A "supermoon" lit up the skies last night, with the satellite appearing in its biggest and brightest form this year.
The phenomenon, known as a perigee full moon, will cause higher tides as it reaches its closest point to Earth.
Last night the moon could have appeared up to 14 per cent larger and 30 per cent brighter than when it is farthest from the planet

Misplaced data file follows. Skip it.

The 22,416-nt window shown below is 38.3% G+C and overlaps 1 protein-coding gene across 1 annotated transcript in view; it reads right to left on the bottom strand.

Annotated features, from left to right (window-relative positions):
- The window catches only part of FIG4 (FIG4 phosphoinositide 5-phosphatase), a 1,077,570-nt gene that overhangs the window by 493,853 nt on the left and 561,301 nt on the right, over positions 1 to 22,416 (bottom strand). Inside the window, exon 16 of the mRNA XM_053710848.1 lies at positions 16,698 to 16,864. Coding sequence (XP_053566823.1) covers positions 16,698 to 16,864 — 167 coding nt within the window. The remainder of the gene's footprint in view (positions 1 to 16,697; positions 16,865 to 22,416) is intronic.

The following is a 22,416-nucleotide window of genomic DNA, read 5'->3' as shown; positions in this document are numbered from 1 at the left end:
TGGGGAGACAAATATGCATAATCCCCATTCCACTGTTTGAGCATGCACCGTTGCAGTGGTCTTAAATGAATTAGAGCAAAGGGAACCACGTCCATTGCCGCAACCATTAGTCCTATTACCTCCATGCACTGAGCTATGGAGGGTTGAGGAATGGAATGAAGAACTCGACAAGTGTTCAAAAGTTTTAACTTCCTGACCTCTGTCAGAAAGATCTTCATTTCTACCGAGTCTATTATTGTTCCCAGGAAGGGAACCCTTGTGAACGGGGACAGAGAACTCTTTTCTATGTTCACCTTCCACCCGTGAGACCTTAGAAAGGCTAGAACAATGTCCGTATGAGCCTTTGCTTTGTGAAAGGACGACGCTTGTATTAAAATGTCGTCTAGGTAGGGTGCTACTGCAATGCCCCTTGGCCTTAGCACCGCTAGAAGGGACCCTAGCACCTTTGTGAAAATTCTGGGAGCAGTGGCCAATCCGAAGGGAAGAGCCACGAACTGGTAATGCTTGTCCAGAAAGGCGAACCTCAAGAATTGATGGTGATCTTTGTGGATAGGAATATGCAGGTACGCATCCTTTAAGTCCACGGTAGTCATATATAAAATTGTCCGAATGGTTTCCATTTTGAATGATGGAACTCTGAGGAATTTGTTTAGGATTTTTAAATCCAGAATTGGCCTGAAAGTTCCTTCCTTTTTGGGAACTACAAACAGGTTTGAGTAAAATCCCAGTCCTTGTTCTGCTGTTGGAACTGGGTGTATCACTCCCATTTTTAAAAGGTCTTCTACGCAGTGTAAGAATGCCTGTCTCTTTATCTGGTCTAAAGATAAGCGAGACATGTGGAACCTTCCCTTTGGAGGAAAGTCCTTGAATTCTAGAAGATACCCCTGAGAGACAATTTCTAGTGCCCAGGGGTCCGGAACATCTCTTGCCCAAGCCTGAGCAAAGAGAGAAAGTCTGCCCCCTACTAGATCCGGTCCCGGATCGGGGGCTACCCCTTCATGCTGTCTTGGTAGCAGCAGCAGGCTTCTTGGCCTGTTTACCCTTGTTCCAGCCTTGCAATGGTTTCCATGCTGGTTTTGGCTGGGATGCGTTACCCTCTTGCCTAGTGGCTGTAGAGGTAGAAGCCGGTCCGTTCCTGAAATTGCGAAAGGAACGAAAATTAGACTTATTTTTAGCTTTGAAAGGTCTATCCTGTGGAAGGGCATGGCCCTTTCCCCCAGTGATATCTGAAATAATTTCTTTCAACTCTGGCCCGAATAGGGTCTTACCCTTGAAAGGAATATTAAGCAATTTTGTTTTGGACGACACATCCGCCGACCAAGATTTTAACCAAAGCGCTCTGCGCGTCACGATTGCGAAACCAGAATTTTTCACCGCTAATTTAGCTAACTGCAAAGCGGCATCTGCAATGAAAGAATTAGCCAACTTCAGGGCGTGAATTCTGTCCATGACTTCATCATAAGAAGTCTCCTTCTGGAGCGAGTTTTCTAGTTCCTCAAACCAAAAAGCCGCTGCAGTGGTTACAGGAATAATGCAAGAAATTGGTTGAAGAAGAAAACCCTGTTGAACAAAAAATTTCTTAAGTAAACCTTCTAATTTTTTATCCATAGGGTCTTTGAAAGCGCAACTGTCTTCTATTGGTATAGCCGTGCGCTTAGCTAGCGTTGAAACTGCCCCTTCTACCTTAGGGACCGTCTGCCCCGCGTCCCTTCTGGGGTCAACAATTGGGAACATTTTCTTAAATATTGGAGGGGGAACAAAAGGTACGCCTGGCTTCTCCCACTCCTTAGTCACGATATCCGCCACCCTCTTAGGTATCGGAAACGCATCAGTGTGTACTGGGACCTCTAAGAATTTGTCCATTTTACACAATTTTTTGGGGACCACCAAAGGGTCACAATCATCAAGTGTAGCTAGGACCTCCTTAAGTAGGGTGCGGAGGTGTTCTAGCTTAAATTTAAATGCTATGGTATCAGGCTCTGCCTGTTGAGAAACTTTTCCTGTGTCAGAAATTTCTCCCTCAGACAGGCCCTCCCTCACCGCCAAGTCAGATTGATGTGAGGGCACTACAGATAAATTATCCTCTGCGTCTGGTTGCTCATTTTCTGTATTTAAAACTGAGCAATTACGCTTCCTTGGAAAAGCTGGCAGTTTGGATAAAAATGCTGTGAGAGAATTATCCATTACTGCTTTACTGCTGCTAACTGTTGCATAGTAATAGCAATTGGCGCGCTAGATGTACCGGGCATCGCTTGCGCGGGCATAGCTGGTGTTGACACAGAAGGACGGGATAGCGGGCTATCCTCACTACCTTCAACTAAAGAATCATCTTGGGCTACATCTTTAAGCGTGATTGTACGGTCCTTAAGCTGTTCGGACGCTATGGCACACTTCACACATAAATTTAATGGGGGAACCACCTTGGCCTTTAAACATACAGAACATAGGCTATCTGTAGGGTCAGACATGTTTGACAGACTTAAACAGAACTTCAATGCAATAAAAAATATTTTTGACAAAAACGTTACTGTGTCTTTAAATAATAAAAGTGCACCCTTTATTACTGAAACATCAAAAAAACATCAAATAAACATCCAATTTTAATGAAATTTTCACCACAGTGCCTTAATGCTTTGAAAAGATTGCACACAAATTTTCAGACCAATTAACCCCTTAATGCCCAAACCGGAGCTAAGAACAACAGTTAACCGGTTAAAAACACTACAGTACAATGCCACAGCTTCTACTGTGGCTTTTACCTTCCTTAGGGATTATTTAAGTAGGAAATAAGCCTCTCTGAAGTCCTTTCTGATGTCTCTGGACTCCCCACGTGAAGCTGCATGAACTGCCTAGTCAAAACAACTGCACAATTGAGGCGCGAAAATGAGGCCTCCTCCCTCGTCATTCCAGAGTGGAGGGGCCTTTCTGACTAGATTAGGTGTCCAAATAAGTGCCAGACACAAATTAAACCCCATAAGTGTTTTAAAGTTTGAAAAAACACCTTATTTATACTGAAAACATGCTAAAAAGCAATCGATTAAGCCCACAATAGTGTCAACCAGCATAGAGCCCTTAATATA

At its closest point, it was around 356,400 km away - compared to an average distance of around 384,000 km.
The Moon's distance from Earth varies because it follows an elliptical orbit rather than a circular